Equipping God's People to Create Missional Culture

The New Global Mission by Samuel Escobar – A Review

Here is how I am approaching this review. First, I will give an overview of the book. Then I pose three questions to the text, so I am approaching the book in a more proactive manner. And finally I will end with a summary and synthesis.


Escobar in The New Global Mission helps us to understand how God is using the two-thirds world – Latin America, Africa and part of Asia – to move His mission forward. He demonstrates how the Christian mission has truly become the responsibility of the global church, and that the church’s center of gravity has shifted from the West to the South. Escobar provides a history of missions as well as describes the new context for missions – globalization, post-Christian and post-modern. He reminds us of the role that the Father, Son and Spirit have in missions as well as the importance of scripture, service and partnerships when it comes to fulfilling the God’s mission.

Who are some missiologist that he mentions or recommends in his book?
Since Escobar grew up in Peru and because of his travel and various roles, he has made connections with a diverse group of missiologist around the world. My hope was to discover some new authors to explore in order to get a boarder perspective in regards to missional thinking. I was not disappointed, for Escobar mentions many in his book. Here are a list of people he mentions that I would like to study out more: Walbert Bühlmann, Andrew Walls, Ruth Tucker, Henry J. Cadbury, Justo L. González, Gustavo Gutiérrez, Ada Lum, Joseph D. Souza, Viv Grigg, Mario Rodriguez Leon, Jim Pluedemann, Valdir Steuernagel, Vishal Mangalwadi, John V. Taylor and Ajith Fernando.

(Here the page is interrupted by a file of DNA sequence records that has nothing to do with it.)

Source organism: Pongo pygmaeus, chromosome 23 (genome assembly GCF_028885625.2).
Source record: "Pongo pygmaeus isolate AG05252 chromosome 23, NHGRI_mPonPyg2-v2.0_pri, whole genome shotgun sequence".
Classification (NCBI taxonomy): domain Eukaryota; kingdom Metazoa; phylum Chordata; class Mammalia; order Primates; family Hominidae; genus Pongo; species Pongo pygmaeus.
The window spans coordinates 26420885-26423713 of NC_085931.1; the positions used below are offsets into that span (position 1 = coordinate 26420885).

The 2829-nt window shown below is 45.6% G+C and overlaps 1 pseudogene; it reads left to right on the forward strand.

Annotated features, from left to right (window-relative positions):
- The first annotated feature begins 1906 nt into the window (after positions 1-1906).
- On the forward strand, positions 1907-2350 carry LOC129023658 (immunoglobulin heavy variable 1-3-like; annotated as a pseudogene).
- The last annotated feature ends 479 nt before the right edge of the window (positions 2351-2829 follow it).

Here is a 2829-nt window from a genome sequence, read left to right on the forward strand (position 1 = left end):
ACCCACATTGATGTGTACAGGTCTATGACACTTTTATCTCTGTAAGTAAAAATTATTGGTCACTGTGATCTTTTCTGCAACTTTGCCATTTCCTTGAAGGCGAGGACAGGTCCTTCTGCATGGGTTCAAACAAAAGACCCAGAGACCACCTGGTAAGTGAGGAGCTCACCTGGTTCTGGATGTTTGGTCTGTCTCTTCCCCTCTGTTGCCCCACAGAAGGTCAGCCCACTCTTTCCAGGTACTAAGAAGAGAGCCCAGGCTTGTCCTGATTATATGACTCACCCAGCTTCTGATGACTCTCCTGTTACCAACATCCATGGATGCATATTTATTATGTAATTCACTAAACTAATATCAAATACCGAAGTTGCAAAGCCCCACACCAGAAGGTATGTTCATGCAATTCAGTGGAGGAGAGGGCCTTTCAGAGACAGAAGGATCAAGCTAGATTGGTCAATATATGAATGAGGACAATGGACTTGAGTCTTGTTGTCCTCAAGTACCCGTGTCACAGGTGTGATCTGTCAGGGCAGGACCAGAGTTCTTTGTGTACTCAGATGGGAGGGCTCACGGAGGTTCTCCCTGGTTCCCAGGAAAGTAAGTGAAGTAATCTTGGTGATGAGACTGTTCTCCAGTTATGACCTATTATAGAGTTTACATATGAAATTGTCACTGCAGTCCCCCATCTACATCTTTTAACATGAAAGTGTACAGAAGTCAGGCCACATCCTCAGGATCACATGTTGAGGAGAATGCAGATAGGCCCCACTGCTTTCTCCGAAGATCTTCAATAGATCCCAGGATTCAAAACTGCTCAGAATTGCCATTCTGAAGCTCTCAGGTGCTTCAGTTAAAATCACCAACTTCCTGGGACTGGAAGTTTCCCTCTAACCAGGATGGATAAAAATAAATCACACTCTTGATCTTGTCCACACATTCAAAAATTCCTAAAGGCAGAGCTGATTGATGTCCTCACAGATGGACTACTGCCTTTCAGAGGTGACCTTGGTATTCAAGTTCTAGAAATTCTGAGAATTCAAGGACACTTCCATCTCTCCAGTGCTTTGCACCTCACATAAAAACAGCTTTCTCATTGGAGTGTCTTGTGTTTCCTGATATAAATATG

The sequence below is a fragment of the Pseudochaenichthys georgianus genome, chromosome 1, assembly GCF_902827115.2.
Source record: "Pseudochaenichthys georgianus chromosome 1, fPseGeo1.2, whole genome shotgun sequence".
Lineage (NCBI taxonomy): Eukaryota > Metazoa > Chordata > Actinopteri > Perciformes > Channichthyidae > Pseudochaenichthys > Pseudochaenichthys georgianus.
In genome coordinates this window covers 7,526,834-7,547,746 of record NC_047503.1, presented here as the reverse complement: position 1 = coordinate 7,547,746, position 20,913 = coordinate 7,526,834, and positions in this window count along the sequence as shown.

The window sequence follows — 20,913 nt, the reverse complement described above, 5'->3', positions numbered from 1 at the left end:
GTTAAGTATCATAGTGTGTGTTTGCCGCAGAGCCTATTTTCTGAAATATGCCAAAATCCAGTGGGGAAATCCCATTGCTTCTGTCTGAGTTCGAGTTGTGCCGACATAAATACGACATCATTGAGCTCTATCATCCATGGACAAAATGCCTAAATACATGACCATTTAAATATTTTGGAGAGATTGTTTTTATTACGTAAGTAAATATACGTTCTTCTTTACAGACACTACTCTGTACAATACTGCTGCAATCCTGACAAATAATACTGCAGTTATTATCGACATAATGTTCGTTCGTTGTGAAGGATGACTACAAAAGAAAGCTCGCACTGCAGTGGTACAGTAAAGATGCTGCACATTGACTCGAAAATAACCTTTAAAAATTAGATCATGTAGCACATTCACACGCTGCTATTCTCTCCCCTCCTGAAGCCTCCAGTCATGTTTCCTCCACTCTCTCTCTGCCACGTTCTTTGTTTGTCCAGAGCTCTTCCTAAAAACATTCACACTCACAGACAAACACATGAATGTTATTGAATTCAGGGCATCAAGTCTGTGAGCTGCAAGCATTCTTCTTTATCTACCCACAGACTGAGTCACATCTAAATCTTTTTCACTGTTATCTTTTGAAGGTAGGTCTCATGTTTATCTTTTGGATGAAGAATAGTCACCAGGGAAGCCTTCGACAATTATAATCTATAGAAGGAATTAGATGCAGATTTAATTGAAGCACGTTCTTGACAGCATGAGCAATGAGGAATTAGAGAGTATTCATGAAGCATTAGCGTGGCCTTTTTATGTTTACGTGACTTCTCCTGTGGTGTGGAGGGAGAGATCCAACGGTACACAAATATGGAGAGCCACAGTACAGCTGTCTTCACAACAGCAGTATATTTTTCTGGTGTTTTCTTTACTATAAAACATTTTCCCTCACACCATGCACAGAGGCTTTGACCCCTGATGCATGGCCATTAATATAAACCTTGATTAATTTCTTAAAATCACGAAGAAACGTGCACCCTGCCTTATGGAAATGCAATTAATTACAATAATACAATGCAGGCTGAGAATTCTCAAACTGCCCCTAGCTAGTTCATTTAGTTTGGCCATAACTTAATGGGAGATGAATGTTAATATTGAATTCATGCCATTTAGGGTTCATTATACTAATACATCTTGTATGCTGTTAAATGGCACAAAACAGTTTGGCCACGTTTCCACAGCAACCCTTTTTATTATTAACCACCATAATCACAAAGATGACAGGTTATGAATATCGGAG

What are themes that Escobar shares that I would like to further contemplate?
Some of themes that I feel led to take more time in contemplating are the following: The importance of remembering that God uses the weak to confound the strong, and how He is using the two-thirds world through creative ways like migration patterns and immigrant movements to take His good news to the world with great energy (14). I want to reflect on how God is accomplishing his mission from below, – those with few resources – (19) who are open to the empowering of the Holy Spirit. I also want to remember that God’s mission isn’t accomplished by our human ingenuity, but by his divine power (Ch. 2 and 3), and that the gospel should be contextualized as well as prophetic – challenging nationalism, materialism and other idols.

What was the biggest piece of advice I will walk away with?
David Shanks’ lessons from the African church:

  • the faith of the powerful is irrelevant, and mission has to be characterized by servanthood
  • the gospel is the source of liberating power
  • faith is a spiritual combat
  • the Western interpretation of Scripture is not the final word
  • God is experienced as an awe-inspiring divine mystery and
  • the power of the faith community is in the laity. (164)

Escobar did a great job explaining both the history of the church and her future. He reminds us of the importance of contextualization as well as the dangers of over-contextualization. He shows us that our Triune God is on mission and loves to use the weak and the poor but will empower anyone makes themselves available. I have already ordered some books which Escobar references and I look forward to familiarizing myself with a greater diversity of missiologist.

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